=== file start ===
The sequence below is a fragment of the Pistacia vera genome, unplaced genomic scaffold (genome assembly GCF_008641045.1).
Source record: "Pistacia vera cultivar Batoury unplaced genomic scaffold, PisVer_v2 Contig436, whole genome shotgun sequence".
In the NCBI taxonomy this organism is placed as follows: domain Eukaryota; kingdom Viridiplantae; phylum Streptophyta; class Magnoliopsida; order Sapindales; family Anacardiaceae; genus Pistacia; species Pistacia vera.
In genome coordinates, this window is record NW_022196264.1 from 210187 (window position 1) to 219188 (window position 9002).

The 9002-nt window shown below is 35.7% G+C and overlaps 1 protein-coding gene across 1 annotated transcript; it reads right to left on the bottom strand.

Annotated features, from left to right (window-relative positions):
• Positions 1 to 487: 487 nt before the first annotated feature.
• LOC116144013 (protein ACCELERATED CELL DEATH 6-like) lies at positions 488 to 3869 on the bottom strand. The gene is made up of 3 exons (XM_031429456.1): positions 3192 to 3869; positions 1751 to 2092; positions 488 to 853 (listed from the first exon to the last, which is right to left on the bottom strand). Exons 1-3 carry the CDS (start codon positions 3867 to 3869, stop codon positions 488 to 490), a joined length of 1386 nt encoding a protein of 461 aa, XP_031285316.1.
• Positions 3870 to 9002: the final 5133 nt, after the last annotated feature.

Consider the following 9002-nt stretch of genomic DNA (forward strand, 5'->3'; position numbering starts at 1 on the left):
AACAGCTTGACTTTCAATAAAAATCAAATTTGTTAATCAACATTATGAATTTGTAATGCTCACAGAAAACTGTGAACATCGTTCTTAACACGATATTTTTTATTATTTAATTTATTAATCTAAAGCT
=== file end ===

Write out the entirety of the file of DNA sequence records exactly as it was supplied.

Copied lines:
The sequence below is a fragment of the Pistacia vera genome, unplaced genomic scaffold (genome assembly GCF_008641045.1).
Source record: "Pistacia vera cultivar Batoury unplaced genomic scaffold, PisVer_v2 Contig436, whole genome shotgun sequence".
In the NCBI taxonomy this organism is placed as follows: domain Eukaryota; kingdom Viridiplantae; phylum Streptophyta; class Magnoliopsida; order Sapindales; family Anacardiaceae; genus Pistacia; species Pistacia vera.
In genome coordinates, this window is record NW_022196264.1 from 210187 (window position 1) to 219188 (window position 9002).

The 9002-nt window shown below is 35.7% G+C and overlaps 1 protein-coding gene across 1 annotated transcript; it reads right to left on the bottom strand.

Annotated features, from left to right (window-relative positions):
• Positions 1 to 487: 487 nt before the first annotated feature.
• LOC116144013 (protein ACCELERATED CELL DEATH 6-like) lies at positions 488 to 3869 on the bottom strand. The gene is made up of 3 exons (XM_031429456.1): positions 3192 to 3869; positions 1751 to 2092; positions 488 to 853 (listed from the first exon to the last, which is right to left on the bottom strand). Exons 1-3 carry the CDS (start codon positions 3867 to 3869, stop codon positions 488 to 490), a joined length of 1386 nt encoding a protein of 461 aa, XP_031285316.1.
• Positions 3870 to 9002: the final 5133 nt, after the last annotated feature.

Consider the following 9002-nt stretch of genomic DNA (forward strand, 5'->3'; position numbering starts at 1 on the left):
AACAGCTTGACTTTCAATAAAAATCAAATTTGTTAATCAACATTATGAATTTGTAATGCTCACAGAAAACTGTGAACATCGTTCTTAACACGATATTTTTTATTATTTAATTTATTAATCTAAAGCT